I'm home for just a few minutes after returning from the doctor's office with my youngest who's contracted pink eye when my husband calls.
I've been waiting to hear from him. I know that he's going to say he's almost home, that he's ready to receive the parenting baton so I can slip away for a few hours to grade the heaping piles of student projects and portfolios that are standing between me and the official end of the semester.
Instead, he tells me that he's just received a phone call from a former student who's an engineer living in Turkey. The engineer's friends (a visiting professor, his wife, and their two daughters) would be landing at the JFK airport after traveling twenty grueling hours from Istanbul, and -- here's the kicker -- their escort's car had broken down en route. Nobody would be there to pick them up.
It was precisely at this point in the conversation when I had two thoughts: 1) this situation has nothing to do with us, and 2) my husband's next words will be that he's making the nine hour round-trip journey to New York to get them from the airport.
Both thoughts were right. Yes, this situation had nothing to do with us, and yes, Joel was leaving right after he could swap the car for the van and fill up the tank with gas.
The rest of the afternoon and evening hazed by in a manner you'd expect when you're home with a cranky, sick child who fights with every ounce of her 36-pound frame to prevent those antibiotic eye drops -- those drops that you picked up at the pharmacy with children who didn't want to leave their house to pile into the car and then didn't want leave the car to enter the store -- from trickling into her gunky, matted-shut eye.
I survive until the girls' bedtime, shower, and return to the computer to grade for hours, stopping just momentarily when my husband calls to say that he should be home by three in the morning.
At half past midnight, I call it quits. Shortly after one, I'm woken by my middle daughter, another nighttime victim of the stomach bug, as she heaves in the bathroom. She's just a few feet shy of the toilet, yet still far enough away to spray the hallway carpeting.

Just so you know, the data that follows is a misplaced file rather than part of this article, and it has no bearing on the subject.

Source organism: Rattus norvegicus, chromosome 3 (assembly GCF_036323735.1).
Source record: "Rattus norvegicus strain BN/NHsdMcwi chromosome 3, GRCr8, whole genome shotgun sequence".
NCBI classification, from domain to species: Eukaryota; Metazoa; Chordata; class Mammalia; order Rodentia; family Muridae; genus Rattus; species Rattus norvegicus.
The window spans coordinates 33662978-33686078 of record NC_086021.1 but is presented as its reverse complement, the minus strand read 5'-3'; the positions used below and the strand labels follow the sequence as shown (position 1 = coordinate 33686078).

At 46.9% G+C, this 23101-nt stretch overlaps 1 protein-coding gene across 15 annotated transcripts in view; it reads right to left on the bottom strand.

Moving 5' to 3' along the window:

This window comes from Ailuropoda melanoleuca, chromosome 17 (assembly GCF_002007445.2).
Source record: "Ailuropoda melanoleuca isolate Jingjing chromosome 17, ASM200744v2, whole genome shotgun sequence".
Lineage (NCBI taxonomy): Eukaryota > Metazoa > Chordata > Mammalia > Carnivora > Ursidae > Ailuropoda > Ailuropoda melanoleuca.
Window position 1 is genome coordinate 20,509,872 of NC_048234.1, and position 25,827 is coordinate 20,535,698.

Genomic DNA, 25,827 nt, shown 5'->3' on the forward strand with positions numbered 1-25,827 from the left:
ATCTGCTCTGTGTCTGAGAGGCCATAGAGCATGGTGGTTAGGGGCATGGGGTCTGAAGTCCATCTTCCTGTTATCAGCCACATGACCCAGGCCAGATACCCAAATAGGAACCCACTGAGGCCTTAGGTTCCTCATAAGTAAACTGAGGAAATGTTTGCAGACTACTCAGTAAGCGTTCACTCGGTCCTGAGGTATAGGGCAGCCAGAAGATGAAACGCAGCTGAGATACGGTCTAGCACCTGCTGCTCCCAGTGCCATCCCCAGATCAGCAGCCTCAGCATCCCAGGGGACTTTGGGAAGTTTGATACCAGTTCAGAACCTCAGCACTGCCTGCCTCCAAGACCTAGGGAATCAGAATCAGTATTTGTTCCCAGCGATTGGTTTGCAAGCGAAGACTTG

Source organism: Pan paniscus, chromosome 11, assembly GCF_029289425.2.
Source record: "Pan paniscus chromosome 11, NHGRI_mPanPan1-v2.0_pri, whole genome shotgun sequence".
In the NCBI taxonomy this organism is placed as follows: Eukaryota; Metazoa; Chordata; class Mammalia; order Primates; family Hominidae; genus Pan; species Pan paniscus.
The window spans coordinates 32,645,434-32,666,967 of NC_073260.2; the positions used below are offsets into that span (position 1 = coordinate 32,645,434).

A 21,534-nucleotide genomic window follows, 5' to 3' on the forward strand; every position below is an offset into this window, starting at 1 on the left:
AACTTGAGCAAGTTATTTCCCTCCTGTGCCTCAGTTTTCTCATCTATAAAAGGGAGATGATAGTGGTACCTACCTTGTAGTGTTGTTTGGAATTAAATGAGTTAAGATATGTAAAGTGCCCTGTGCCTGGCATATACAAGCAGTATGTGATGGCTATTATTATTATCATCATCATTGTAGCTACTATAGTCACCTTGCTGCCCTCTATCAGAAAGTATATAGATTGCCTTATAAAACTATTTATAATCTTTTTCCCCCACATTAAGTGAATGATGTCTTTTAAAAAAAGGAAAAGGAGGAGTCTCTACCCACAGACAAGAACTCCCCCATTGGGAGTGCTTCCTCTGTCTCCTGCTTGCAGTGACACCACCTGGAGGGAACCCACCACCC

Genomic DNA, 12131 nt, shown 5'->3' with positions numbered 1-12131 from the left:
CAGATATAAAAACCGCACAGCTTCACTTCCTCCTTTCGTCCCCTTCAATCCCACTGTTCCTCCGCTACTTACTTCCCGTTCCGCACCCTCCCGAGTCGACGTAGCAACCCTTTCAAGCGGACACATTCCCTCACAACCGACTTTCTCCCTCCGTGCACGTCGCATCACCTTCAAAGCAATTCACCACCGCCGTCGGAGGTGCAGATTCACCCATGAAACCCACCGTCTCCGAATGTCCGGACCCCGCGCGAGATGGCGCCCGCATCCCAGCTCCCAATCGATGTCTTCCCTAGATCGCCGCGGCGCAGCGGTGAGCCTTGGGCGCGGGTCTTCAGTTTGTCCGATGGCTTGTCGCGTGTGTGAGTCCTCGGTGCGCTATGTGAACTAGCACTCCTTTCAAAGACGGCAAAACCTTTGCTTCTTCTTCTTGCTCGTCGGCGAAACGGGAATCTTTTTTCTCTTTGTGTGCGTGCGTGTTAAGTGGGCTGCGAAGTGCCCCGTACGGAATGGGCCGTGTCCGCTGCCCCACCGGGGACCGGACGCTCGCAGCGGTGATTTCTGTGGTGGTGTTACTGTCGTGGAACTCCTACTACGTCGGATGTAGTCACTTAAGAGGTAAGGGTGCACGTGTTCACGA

I scrub the floor and start laundry. I return to bed. I get up an hour later when she gets sick and misses the toilet again.
When he finally returns home, pulls off his shirt, and sinks into bed, my husband wearily conveys that he got the family safely to their apartment. I slur something in return about pink eye and vomit.
Moments later our youngest wakes up, disoriented and upset, in need of a drink and complaining that her ear hurts. I stumble into the door frame while trying to make it back to my bed in the dark.
When my head hits the pillow for the final time, my thoughts turn to the Turkish woman who had just ridden in our van. I don't know her name.
She had traveled for hours, been stranded in a foreign airport, and figured out what to feed and how to entertain her two young children as they waited for a stranger to pick them up and drop them off at their new apartment, sight unseen, where they'd be living for six months in a new country.
She has lived quite a day, too.
In my last moment of wakefulness before sleep finally shuts down the day, I think about how, against all odds and however tenuous, this unknown woman and I shared some connection. We are two women from across the globe, two mothers who had endured long days, two strangers whose lives randomly have been intertwined in the briefest, oddest of ways.
And, as I'm heartened by this awareness that we're more related to others than we think -- that we're all experiencing this unpredictable and inconvenient and very human life together -- I finally yield to sleep.
Image compliments of Changhua Coast Conservation Action (flickr.com)
Enjoy the humor, candor, and encouragement of Then I Became a Mother. Available in both Kindle and paperback editions.